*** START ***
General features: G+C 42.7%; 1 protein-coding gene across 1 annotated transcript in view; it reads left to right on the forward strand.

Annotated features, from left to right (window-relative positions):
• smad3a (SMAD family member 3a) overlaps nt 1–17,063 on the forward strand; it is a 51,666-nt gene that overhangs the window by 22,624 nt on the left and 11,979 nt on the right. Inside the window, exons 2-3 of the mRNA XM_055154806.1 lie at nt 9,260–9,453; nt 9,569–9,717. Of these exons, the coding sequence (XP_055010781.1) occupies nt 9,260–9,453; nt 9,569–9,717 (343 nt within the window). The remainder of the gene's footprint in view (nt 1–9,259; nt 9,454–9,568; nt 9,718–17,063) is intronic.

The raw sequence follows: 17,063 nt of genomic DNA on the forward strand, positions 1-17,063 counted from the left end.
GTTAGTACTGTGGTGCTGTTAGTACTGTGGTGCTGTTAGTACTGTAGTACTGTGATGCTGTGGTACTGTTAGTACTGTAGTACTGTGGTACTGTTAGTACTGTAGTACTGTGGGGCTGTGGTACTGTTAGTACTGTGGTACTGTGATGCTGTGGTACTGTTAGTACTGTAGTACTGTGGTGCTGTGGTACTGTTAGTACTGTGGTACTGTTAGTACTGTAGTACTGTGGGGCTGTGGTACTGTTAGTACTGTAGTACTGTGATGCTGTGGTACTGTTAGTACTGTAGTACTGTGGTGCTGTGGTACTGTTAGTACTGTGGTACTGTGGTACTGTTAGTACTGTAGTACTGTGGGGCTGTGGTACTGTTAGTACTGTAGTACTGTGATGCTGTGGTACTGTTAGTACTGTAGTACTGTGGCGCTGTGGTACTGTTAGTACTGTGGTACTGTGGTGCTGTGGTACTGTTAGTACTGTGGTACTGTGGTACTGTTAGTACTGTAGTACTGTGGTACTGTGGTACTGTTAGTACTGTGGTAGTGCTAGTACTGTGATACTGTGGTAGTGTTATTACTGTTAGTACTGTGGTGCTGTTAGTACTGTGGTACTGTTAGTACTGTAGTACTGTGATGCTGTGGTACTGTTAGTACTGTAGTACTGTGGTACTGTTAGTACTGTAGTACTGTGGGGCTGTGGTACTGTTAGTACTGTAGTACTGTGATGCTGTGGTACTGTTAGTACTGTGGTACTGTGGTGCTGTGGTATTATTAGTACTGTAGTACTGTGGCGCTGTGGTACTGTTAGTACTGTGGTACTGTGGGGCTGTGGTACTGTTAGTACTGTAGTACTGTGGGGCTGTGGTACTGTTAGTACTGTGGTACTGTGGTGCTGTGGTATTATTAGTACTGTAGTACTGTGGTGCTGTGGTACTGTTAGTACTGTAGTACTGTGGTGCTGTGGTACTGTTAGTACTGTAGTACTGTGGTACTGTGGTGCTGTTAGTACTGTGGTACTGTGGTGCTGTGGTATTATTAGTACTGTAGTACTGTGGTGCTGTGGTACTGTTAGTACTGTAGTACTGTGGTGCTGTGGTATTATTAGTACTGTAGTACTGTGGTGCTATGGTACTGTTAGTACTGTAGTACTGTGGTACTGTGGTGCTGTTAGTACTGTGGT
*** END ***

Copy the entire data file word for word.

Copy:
General features: G+C 42.7%; 1 protein-coding gene across 1 annotated transcript in view; it reads left to right on the forward strand.

Annotated features, from left to right (window-relative positions):
• smad3a (SMAD family member 3a) overlaps nt 1–17,063 on the forward strand; it is a 51,666-nt gene that overhangs the window by 22,624 nt on the left and 11,979 nt on the right. Inside the window, exons 2-3 of the mRNA XM_055154806.1 lie at nt 9,260–9,453; nt 9,569–9,717. Of these exons, the coding sequence (XP_055010781.1) occupies nt 9,260–9,453; nt 9,569–9,717 (343 nt within the window). The remainder of the gene's footprint in view (nt 1–9,259; nt 9,454–9,568; nt 9,718–17,063) is intronic.

The raw sequence follows: 17,063 nt of genomic DNA on the forward strand, positions 1-17,063 counted from the left end.
GTTAGTACTGTGGTGCTGTTAGTACTGTGGTGCTGTTAGTACTGTAGTACTGTGATGCTGTGGTACTGTTAGTACTGTAGTACTGTGGTACTGTTAGTACTGTAGTACTGTGGGGCTGTGGTACTGTTAGTACTGTGGTACTGTGATGCTGTGGTACTGTTAGTACTGTAGTACTGTGGTGCTGTGGTACTGTTAGTACTGTGGTACTGTTAGTACTGTAGTACTGTGGGGCTGTGGTACTGTTAGTACTGTAGTACTGTGATGCTGTGGTACTGTTAGTACTGTAGTACTGTGGTGCTGTGGTACTGTTAGTACTGTGGTACTGTGGTACTGTTAGTACTGTAGTACTGTGGGGCTGTGGTACTGTTAGTACTGTAGTACTGTGATGCTGTGGTACTGTTAGTACTGTAGTACTGTGGCGCTGTGGTACTGTTAGTACTGTGGTACTGTGGTGCTGTGGTACTGTTAGTACTGTGGTACTGTGGTACTGTTAGTACTGTAGTACTGTGGTACTGTGGTACTGTTAGTACTGTGGTAGTGCTAGTACTGTGATACTGTGGTAGTGTTATTACTGTTAGTACTGTGGTGCTGTTAGTACTGTGGTACTGTTAGTACTGTAGTACTGTGATGCTGTGGTACTGTTAGTACTGTAGTACTGTGGTACTGTTAGTACTGTAGTACTGTGGGGCTGTGGTACTGTTAGTACTGTAGTACTGTGATGCTGTGGTACTGTTAGTACTGTGGTACTGTGGTGCTGTGGTATTATTAGTACTGTAGTACTGTGGCGCTGTGGTACTGTTAGTACTGTGGTACTGTGGGGCTGTGGTACTGTTAGTACTGTAGTACTGTGGGGCTGTGGTACTGTTAGTACTGTGGTACTGTGGTGCTGTGGTATTATTAGTACTGTAGTACTGTGGTGCTGTGGTACTGTTAGTACTGTAGTACTGTGGTGCTGTGGTACTGTTAGTACTGTAGTACTGTGGTACTGTGGTGCTGTTAGTACTGTGGTACTGTGGTGCTGTGGTATTATTAGTACTGTAGTACTGTGGTGCTGTGGTACTGTTAGTACTGTAGTACTGTGGTGCTGTGGTATTATTAGTACTGTAGTACTGTGGTGCTATGGTACTGTTAGTACTGTAGTACTGTGGTACTGTGGTGCTGTTAGTACTGTGGT